Report Proves Wake Steering May Improve Wind Plant Power Output
Yaw steering, or turning a wind turbine into the wind, revolutionized the wind industry after its introduction in the mid-1800s. But the ability to catch the wind where it is strongest has created a new challenge for wind researchers: the first row of turbines cause wake losses—when weak, turbulent winds prevent downstream turbines from producing the maximum amount of power.
Wake steering allows wind power plant operators to turn the front row of turbines out of the wind, which researchers theorized would decrease wake losses and increase overall plant production. NREL researchers Paul Fleming and Jennifer Annoni’s recently released article in Wind Energy Science, Field test of wake steering at an offshore wind farm, may prove that theory true.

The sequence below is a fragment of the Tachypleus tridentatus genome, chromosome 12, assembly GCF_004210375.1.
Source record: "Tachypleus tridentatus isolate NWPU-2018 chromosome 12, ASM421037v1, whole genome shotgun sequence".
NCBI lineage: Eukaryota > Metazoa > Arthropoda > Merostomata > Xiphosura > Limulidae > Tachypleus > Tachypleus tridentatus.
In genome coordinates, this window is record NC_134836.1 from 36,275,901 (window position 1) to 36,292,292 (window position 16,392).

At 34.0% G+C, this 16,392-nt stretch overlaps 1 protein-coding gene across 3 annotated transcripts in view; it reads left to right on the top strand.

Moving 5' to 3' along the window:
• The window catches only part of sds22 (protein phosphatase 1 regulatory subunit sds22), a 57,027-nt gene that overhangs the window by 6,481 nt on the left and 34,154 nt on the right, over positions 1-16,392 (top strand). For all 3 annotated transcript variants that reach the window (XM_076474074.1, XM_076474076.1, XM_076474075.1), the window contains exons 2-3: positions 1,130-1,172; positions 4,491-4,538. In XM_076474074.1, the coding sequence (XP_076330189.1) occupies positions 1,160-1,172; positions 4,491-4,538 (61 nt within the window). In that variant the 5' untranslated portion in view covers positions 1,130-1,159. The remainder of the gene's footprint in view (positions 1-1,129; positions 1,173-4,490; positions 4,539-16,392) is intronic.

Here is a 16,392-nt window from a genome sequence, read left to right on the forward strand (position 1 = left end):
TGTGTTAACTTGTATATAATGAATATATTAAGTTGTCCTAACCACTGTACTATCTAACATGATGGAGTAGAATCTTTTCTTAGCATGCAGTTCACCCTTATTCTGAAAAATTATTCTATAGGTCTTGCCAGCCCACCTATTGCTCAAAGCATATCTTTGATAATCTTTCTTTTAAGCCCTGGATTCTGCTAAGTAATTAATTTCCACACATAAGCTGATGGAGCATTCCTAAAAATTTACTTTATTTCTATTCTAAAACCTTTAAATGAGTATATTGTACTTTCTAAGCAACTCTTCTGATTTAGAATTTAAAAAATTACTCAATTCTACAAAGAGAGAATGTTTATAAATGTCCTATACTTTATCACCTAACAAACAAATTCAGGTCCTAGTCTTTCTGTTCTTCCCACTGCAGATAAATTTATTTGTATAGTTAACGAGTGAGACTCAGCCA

The report—which summarizes a field test performed in collaboration with Envision Energy—indicates that utilizing wake steering in a wind power plant can increase overall power capture. Researchers modified standard yaw controllers to implement wake steering at an operating commercial offshore wind farm in China.
“This campaign provides a first indication that wake steering can be used to raise energy capture at commercial wind farms,” says Fleming.
Using NREL wind farm models like Simulator fOr Wind Farm Applications, a computational fluid dynamics model, and FLOw Redirection and Induction in Steady State, an engineering model, researchers assessed wake dynamics and yaw control optimization to demonstrate the benefits of wake steering for commercial wind farms.